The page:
Hill, A. V. (1938) ‘The Heat of Shortening and the Dynamic Constants of Muscle’, Proceedings of the Royal Society B: Biological Sciences, 126(843), pp. 136–195. doi: 10.1098/rspb.1938.0050

Huxley, A. F. and Niedergerke, R. (1954) ‘Structural changes in muscle during contraction; interference microscopy of living muscle fibres’, Nature, 173(4412), pp. 971–973. doi: 10.1038/173971a0

Huxley, A. F. and Simmons, R. M. (1971) ‘Proposed mechanism of force generation in striated muscle.’, Nature, 233, pp. 533–538. doi: 10.1038/233533a0

van Ingen Schenau, G. J. and Cavanagh, P. R. (1990) ‘Power equations in endurance sports’, Journal of Biomechanics, 23(9), pp. 865–881. doi: 10.1016/0021-9290(90)90352-4

Miller, D. I. and Nelson, R. C. (1973) Biomechanics of Sport. Philadelphia: Lea & Febiger.

Shapiro, R. (1978) ‘Direct linear transformation method for 3D cinematography’, Research Quarterly. American Alliance for Health, Physical Education and Recreation, 49(2), pp. 197–205.

Winter, D. A. (1976) ‘Calculation and interpretation of mechanical energy of movement’, Exercise and Sport Sciences Reviews, 6(1), pp. 183–256.

Winter, D. A. (1983) ‘Energy generation and absorption at the ankle and knee during fast, natural, and slow cadences’, Clinical orthopaedics and related research, 175, pp. 147–154.

Winter, D. A. (2009) Biomechanics and Motor Control of Human Movement. 4th edn. John Wiley & Sons.

Witkin, A. and Kass, M. (1988) ‘Spacetime constraints’, Proceedings of the 15th annual conference on Computer graphics and interactive techniques - SIGGRAPH ’88, 22(4), pp. 159–168. doi: 10.1145/378456.378507

Zatsiorsky, V. M. (1998) Kinematics of Human Motion. Human Kinetics.

Zatsiorsky, V. M. (2002) Kinetics of Human Motion. Human Kinetics.

Zatsiorsky, V. M. and Prilutsky, B. I. (2012) Biomechanics of Skeletal Muscles. Human Kinetics.

Zernicke, R. F., Goulet, G. C., Cavanagh, P. R., Nigg, B. M., Ashton-Miller, J. A., Mckay, H. A. and Van Den Bogert, T. (2012) ‘Impact of Biomechanics Research on Society’, Kinesiology Review, 1, pp. 5–16. doi: 10.1123/krj.1.1.5

History and Purpose

The International Society of Biomechanics (ISB) was founded at Penn State University on August 30, 1973 to promote the study of all areas of biomechanics at the international level. The ISB promotes and supports international contacts amongst scientists, the dissemination of knowledge, and the activities of national organizations in the field of biomechanics. The ISB has a broad view of the science and application of biomechanics, believing that biomechanics has a major role in the study of all biological systems, from the level of the whole organism down to molecular size scales. Therefore, the Society's membership includes scientists from a large variety of disciplines including anatomy, physiology, engineering (biomedical, mechanical, mechatronics, etc.), orthopedics, rehabilitation medicine, sports science, sports medicine, ergonomics, electrophysiological kinesiology and others.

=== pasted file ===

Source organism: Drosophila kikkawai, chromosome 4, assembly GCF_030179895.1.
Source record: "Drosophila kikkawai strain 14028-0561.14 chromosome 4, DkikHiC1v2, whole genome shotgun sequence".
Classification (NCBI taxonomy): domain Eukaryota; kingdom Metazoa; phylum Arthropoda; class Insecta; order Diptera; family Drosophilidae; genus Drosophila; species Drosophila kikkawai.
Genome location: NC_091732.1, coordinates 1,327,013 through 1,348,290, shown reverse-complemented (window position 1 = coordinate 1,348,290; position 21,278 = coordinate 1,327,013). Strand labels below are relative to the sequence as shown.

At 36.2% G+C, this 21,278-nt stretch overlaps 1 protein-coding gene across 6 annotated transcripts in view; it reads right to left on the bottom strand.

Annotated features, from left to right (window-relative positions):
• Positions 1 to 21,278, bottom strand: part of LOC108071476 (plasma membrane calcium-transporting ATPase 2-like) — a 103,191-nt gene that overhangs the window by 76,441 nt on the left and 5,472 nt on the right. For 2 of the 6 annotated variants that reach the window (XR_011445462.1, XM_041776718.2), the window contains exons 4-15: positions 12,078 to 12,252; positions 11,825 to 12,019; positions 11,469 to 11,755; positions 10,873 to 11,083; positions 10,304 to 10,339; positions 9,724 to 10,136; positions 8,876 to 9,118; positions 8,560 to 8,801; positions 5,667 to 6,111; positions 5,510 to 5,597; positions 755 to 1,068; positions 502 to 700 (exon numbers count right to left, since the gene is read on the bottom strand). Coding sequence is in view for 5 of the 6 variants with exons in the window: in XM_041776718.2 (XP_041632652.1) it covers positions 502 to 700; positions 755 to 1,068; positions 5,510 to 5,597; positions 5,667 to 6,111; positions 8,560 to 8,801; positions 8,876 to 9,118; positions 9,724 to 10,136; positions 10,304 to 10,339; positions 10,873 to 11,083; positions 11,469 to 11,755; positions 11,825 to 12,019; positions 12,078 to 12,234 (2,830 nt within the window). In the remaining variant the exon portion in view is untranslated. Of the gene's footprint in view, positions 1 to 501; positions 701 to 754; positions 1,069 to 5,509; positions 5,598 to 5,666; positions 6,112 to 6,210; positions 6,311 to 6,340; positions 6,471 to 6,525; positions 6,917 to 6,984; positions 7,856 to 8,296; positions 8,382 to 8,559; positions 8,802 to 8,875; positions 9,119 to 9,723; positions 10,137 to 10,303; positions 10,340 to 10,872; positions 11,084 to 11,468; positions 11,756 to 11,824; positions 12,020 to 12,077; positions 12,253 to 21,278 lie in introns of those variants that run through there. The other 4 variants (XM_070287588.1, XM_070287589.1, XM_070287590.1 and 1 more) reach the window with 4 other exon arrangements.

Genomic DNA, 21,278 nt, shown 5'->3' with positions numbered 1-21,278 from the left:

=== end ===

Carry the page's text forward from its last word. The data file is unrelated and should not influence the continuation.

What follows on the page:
Since its founding the ISB has grown to a membership of well over 1,000 people. The Society provides for affiliate membership of national biomechanics organizations, which currently include the American Society of Biomechanics, British Association of Sport and Exercise Sciences, Bulgarian Society of Biomechanics, Canadian Society of Biomechanics, Chinese Society of Sports Biomechanics, Comisia de Biomecanica Inginerie si Informatica (Romania), Czech Society of Biomechanics, Danish Society of Biomechanics, Japanese Society of Biomechanics, Korean Society of Sport Biomechanics, Polish Society of Biomechanics, Russian Society of Biomechanics, Societe de Biomecanique (France), The Society also supports technical and working groups for the purpose of advancing knowledge in specialized areas within the field of biomechanics. Currently active technical sections include Computer Simulation, Shoulder Biomechanics, Footwear Biomechanics, 3-D Motion AnalysisHand and Wrist Biomechanics and Motor Control Group.